One of the common criticisms of character designs in anime and manga is that characters often have the same face with variations in hair, clothing, and accessories to set them apart. This is viewed sometimes as lazy, or a sign of a lack of skill or talent, in other words a crutch in lieu of true character proficiency. However, in a number of instances it can be argued that “samefaces” aren’t the same at all, that subtle variations such as the angle of the eyes can suggest enormous differences between two characters.
While sameface certainly isn’t absent outside of Japanese pop culture, I’ve begun to wonder if Japan’s own art history has contributed to not only its presence but also its acceptance. I’ve taken a cursory look at ukiyo-e recently, and one thing that strikes me is that portrayals of both men and women, especially attractive individuals, tend to use very similar kinds of faces, with greater attention paid to—you guessed it—hair, clothing, and accessories.
I’m well aware that there’s a tendency to try and force a connection between ukiyo-e and manga, and I don’t intend to go that route. Stylistically, the two are very different, even if ukiyo-e is a kind of predecessor in terms of being a popular, mass-produced art that emphasized reveling in momentary pleasures. Hokusai manga doesn’t really have anything to do with manga, and the panel progression of manga isn’t really present in ukiyo-e. Also, there is actually quite enormous variation in the depictions of people in both ukiyo-e and manga when you look at the broader picture. That being said, in terms of character design and the priorities present in ukiyo-e I suspect that there’s some lineage at work that seeps into manga on some level.
Utamaro (1793): Three Beauties of the Present Time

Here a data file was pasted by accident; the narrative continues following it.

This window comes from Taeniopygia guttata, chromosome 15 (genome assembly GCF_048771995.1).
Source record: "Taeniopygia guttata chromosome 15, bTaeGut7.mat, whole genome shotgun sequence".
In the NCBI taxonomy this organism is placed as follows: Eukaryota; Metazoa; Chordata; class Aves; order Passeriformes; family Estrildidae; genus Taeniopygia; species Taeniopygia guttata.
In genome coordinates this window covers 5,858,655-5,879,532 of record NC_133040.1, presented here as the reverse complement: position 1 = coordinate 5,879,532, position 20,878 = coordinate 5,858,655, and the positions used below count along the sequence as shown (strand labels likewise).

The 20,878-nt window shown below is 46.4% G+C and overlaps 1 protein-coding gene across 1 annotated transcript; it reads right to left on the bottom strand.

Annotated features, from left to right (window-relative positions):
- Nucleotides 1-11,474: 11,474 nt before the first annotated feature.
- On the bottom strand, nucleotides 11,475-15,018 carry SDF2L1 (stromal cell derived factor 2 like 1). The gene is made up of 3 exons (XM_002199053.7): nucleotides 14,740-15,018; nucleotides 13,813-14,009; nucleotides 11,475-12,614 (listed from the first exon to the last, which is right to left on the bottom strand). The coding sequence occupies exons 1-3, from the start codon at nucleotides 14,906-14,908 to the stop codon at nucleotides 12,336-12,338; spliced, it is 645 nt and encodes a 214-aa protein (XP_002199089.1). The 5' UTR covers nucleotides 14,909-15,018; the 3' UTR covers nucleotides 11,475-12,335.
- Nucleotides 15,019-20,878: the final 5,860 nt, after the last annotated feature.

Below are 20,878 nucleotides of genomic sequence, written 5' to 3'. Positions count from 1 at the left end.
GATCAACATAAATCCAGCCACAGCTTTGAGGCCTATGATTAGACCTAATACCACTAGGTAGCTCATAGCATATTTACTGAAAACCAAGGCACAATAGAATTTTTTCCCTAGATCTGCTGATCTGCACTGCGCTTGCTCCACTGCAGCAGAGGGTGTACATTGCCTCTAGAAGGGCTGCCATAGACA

What stands out to me about portrayals of women in ukiyo-e is the amount of attention paid to the hair. While the faces remain absolutely unrealistic (much like manga and anime but in the opposite direction in terms of proportions and what is aesthetically appealing), women’s hair in ukiyo-e prints are frequently rendered with such loving detail to the point of being in some ways hyper-realistic. Similarly, kimono are given bold colors and patterns, and so at first glance what distinguishes two women is everything but their faces.
There are a couple of other things that crop up when reading about ukiyo-e that wouldn’t sound out of place if the discussion were anime or manga. First, while many women in ukiyo-e were portrayed similarly, what was considered the image of the “ideal woman” changed as the years passed by. Second, small variations in facial features and expressions could mean all the difference between a “stereotypical” design and a “realistic” one.
How does this relate to an idea such as kyara moe, where characters’ stories are told almost entirely in how they look and through collectively accepted meanings behind visual elements? When looking at a series like Love Live!, it can seem to an outsider like the girls are just the same template, but those unique features relative to each other make a world of difference.
Of course, all of this is a very preliminary impression. Feel free to prove me ignorant in the comments!